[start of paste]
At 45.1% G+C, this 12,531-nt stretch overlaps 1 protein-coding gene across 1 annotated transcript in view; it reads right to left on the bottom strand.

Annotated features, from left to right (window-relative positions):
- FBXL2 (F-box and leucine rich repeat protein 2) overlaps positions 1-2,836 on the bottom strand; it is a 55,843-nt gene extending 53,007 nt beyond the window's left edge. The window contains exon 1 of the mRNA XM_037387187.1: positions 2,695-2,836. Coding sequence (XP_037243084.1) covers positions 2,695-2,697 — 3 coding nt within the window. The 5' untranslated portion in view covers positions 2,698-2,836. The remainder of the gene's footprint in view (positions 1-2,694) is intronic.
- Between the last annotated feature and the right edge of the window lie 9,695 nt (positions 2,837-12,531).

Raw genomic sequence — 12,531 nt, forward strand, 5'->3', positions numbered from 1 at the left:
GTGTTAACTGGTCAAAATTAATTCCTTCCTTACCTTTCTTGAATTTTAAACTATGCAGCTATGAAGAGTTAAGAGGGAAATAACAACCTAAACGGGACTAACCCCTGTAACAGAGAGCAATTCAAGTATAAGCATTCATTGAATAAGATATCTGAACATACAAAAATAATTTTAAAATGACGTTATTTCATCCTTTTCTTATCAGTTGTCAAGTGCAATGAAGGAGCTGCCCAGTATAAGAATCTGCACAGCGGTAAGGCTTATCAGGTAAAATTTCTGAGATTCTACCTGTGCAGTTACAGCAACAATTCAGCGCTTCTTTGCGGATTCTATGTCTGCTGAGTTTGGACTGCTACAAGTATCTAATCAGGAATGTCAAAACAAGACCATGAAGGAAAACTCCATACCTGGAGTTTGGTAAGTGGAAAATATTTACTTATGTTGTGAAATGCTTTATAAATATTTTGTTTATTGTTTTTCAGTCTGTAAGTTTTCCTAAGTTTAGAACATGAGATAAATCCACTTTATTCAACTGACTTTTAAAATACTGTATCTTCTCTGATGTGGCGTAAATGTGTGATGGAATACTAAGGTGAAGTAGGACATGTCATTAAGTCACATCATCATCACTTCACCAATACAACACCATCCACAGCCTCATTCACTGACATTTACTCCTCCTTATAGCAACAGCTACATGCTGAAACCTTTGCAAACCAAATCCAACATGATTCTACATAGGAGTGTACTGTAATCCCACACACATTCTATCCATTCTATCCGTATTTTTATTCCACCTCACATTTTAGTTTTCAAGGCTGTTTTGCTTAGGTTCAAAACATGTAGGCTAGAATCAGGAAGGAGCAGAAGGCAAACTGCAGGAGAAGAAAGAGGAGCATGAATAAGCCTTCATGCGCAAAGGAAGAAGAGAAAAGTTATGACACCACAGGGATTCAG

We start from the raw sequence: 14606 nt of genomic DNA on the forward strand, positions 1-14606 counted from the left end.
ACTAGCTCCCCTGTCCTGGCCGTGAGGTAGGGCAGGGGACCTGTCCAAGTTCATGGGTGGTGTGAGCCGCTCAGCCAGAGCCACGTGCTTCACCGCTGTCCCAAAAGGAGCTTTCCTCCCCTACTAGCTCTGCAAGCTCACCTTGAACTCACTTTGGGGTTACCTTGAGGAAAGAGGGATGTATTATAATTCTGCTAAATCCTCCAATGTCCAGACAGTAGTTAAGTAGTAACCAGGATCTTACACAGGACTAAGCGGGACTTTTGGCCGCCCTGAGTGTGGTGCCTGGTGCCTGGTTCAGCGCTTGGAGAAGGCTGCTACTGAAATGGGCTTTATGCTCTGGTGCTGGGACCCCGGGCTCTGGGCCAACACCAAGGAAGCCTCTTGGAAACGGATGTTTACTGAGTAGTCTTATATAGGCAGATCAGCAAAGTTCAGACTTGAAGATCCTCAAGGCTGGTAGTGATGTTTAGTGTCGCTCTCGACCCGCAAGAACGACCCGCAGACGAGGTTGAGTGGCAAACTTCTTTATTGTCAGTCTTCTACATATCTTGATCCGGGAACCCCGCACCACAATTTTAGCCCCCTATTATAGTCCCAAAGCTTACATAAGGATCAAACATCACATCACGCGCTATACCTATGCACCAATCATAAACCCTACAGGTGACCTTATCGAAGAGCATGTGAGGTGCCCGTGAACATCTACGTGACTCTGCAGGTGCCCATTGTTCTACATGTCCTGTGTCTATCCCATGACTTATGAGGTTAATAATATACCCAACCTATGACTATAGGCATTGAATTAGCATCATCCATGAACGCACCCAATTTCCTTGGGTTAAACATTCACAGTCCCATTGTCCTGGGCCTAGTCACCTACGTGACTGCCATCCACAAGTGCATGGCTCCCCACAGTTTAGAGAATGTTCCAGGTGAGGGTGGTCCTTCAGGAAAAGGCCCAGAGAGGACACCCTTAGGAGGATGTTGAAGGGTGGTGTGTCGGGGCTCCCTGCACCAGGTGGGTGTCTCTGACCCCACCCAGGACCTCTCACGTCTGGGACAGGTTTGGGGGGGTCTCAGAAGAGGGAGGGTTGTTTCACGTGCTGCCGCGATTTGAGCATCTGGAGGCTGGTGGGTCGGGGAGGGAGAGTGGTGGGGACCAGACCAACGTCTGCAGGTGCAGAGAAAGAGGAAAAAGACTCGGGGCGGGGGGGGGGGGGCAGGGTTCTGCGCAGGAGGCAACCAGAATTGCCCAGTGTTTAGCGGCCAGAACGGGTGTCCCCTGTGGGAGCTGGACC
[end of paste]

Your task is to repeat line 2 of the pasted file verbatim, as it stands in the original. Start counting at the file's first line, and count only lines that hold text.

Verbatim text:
Annotated features, from left to right (window-relative positions):